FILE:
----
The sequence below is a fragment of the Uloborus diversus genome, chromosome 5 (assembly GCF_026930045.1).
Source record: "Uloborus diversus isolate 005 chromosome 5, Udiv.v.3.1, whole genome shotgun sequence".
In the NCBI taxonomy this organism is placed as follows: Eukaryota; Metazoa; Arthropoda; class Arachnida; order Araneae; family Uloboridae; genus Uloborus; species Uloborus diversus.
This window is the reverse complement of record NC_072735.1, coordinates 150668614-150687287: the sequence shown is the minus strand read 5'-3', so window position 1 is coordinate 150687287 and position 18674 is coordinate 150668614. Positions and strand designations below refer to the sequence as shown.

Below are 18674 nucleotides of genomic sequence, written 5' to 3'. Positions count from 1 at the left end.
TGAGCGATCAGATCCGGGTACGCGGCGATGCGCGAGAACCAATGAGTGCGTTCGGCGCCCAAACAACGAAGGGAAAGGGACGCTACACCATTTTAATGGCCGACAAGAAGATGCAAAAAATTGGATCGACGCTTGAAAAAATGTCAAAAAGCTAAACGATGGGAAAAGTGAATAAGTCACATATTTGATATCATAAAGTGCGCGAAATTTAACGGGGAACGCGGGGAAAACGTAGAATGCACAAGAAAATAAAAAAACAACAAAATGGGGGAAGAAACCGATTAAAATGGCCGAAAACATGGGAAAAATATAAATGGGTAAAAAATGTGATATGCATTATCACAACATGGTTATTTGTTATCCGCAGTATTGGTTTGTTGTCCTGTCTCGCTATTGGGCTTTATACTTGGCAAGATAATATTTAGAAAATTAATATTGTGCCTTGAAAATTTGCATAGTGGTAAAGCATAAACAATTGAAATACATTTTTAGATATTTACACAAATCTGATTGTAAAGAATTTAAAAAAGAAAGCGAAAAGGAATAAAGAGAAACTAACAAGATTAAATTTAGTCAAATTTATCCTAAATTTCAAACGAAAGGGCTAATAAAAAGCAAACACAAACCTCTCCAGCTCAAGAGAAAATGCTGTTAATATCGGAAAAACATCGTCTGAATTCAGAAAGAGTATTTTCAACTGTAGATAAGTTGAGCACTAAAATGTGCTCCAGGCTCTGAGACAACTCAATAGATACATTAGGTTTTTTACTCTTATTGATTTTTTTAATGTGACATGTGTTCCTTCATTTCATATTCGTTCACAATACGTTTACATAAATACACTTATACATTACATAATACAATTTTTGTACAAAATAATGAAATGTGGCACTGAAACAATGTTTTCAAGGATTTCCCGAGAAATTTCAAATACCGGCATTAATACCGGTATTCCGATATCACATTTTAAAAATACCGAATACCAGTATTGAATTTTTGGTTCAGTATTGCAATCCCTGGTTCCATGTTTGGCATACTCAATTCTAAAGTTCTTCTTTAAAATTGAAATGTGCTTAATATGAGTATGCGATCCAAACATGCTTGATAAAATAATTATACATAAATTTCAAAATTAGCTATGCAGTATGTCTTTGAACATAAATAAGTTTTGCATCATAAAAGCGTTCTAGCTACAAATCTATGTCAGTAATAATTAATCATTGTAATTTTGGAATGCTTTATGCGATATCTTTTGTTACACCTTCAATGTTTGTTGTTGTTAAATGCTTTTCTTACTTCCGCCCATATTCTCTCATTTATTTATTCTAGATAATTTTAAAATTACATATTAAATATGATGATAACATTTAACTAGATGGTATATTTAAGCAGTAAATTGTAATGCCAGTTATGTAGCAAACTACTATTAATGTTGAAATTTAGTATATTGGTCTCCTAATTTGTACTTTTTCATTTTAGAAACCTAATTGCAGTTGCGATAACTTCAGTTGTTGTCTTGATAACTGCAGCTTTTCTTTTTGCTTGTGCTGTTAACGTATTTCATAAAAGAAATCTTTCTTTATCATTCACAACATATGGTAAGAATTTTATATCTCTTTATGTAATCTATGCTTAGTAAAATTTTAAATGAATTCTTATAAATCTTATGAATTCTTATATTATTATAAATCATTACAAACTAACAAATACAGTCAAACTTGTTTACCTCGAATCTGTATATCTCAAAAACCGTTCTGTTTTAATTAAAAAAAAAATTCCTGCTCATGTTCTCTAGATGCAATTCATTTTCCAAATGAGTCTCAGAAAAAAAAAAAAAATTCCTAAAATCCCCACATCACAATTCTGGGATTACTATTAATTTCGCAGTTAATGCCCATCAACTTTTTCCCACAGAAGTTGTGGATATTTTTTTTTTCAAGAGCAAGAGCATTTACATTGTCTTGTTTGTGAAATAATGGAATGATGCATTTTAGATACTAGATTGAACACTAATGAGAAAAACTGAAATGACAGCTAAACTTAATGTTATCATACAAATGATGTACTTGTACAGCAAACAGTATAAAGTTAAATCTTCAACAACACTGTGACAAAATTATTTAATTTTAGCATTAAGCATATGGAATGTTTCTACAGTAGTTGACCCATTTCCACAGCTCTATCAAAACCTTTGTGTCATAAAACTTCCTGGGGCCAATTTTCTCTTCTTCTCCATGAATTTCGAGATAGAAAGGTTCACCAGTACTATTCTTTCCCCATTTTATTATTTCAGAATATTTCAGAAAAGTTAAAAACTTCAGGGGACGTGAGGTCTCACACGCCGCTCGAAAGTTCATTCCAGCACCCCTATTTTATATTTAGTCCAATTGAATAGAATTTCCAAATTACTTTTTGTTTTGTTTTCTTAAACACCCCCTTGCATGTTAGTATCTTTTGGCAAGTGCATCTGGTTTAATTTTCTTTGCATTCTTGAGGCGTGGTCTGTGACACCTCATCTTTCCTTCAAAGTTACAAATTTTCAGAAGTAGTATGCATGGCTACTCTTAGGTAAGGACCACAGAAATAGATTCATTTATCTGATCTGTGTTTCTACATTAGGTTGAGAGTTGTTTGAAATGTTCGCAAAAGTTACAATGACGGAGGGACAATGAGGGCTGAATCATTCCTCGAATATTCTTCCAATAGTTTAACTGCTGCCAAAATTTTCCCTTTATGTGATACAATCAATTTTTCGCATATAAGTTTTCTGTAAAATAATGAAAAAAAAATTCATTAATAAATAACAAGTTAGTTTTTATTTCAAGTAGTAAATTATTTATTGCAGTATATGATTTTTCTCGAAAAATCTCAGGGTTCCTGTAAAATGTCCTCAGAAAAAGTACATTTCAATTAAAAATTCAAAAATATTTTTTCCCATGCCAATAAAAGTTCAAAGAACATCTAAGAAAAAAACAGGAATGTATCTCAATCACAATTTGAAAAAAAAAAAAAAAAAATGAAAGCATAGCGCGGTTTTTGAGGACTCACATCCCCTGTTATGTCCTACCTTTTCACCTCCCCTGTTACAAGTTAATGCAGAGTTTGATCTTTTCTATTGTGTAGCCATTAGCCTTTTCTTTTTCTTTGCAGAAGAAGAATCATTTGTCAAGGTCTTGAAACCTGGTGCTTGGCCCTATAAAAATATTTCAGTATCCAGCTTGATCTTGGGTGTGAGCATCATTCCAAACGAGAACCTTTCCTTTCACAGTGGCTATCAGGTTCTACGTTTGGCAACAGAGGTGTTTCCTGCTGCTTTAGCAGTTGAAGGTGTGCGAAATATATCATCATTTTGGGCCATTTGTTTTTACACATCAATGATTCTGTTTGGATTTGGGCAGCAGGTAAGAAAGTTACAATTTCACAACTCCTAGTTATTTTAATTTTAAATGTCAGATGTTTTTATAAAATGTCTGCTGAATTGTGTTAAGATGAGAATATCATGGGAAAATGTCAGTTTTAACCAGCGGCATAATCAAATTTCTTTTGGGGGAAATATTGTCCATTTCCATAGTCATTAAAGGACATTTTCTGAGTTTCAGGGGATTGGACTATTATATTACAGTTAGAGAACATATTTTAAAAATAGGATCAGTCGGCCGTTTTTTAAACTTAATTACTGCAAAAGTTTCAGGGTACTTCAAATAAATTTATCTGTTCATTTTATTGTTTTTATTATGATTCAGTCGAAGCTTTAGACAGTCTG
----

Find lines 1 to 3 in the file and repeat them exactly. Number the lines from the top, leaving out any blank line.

The sequence below is a fragment of the Uloborus diversus genome, chromosome 5 (assembly GCF_026930045.1).
Source record: "Uloborus diversus isolate 005 chromosome 5, Udiv.v.3.1, whole genome shotgun sequence".
In the NCBI taxonomy this organism is placed as follows: Eukaryota; Metazoa; Arthropoda; class Arachnida; order Araneae; family Uloboridae; genus Uloborus; species Uloborus diversus.